Real GDP growth slowed to 6.2 percent in 2018 from 6.5 percent in 2017, according to official estimates. Improved terms of trade and continued strong Chinese demand for natural gas helped to sustain the strong rate of economic growth.

    On the other hand, public and private investment fell in the context of fiscal consolidation, lower inflows of FDI, and weaker credit expansion.

    Officially reported inflation subsided to 7.2 percent in 2018 from 10.4 percent in 2017. Although limited access to hard currency drove inflationary pressures for imported non-food items, administrative measures and the state-led import of consumer staples (to ease food supply constraints) contained food prices.

    Turkmenistan’s external position improved in 2018 on account of improved terms of trade and lower demand for imports of capital and consumer goods.

    Meanwhile, reduced capital investment, limited access to foreign exchange, and broadening domestic production (supported by import substitution programs) resulted in a 47.8 percent reduction in import spending.

    Foreign investment continued to drop owing to challenges in the foreign exchange market and the economy’s weaker growth prospects.

    Turkmenistan does not release official statistics on living standards, and little is known about the country’s labor market. Data constraints prevent a thorough analysis of the social impact of slower economic growth.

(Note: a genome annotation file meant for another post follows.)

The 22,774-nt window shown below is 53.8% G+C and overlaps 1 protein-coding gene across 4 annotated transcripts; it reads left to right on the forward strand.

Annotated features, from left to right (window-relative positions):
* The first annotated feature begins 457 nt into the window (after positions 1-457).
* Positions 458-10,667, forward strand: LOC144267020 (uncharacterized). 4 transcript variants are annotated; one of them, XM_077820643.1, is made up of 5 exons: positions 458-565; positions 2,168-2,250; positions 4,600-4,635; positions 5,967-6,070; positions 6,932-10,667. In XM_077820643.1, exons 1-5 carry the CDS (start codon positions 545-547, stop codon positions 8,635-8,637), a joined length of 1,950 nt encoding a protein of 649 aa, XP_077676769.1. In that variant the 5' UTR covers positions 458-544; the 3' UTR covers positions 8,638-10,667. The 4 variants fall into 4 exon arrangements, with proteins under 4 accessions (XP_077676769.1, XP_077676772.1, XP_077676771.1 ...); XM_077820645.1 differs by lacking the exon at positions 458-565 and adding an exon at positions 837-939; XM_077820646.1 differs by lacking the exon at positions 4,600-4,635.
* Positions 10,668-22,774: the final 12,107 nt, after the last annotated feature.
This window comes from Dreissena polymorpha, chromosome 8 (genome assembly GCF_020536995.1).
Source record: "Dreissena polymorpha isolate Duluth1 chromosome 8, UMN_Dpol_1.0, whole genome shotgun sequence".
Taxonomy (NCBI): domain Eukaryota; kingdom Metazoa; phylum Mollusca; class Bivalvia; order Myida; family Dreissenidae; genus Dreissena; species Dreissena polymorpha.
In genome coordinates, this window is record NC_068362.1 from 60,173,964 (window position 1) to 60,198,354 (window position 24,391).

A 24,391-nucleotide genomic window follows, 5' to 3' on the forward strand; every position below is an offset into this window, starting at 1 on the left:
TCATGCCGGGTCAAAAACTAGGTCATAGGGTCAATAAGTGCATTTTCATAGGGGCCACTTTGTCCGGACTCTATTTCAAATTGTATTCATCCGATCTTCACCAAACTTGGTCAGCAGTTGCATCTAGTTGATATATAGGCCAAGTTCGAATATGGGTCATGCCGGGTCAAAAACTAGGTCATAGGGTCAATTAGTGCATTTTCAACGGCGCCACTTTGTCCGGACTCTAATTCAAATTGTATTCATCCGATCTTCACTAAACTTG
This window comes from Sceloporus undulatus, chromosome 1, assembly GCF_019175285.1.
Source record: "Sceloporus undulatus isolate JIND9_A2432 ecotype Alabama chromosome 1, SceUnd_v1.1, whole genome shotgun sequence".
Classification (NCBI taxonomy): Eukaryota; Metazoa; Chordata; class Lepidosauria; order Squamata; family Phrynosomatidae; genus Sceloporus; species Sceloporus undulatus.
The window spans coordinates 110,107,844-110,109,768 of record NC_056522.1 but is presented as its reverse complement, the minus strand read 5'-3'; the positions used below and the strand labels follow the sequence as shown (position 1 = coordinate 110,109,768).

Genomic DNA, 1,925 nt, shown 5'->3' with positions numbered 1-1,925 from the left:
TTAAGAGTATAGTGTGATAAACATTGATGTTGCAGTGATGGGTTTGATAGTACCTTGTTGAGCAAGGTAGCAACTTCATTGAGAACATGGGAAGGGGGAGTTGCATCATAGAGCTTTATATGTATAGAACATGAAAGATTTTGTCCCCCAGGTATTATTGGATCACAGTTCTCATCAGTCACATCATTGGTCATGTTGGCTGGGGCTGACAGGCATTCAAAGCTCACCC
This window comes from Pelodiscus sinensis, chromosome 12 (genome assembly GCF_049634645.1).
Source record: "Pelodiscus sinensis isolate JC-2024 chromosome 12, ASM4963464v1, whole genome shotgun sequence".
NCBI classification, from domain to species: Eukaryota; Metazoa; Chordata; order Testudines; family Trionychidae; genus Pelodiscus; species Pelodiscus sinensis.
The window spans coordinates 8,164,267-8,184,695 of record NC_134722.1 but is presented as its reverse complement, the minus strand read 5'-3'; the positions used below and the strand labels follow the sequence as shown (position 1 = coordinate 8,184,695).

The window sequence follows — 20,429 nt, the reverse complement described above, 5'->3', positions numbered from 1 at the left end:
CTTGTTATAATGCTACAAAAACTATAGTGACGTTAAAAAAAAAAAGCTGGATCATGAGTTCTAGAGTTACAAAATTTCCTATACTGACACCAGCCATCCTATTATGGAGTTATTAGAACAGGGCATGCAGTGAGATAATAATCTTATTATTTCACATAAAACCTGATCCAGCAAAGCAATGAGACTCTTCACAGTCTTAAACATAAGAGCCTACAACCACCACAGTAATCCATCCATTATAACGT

Economic Outlook

    Turkmenistan’s positive economic outlook is based on the assumptions that global energy demand will remain strong and China’s economy will not falter. Both expectations carry significant uncertainties, however. Policies aimed at fostering private sector development and economic diversification could gradually promote non-hydrocarbon sectors and contribute to inclusive growth.

    Inflationary and exchange rate pressures are expected to ease, supported by ample hydrocarbons earnings. The authorities are likely to adhere to the exchange rate peg, and a determination on whether to adjust the national currency will largely depend on the evolution of foreign liabilities in the public sector.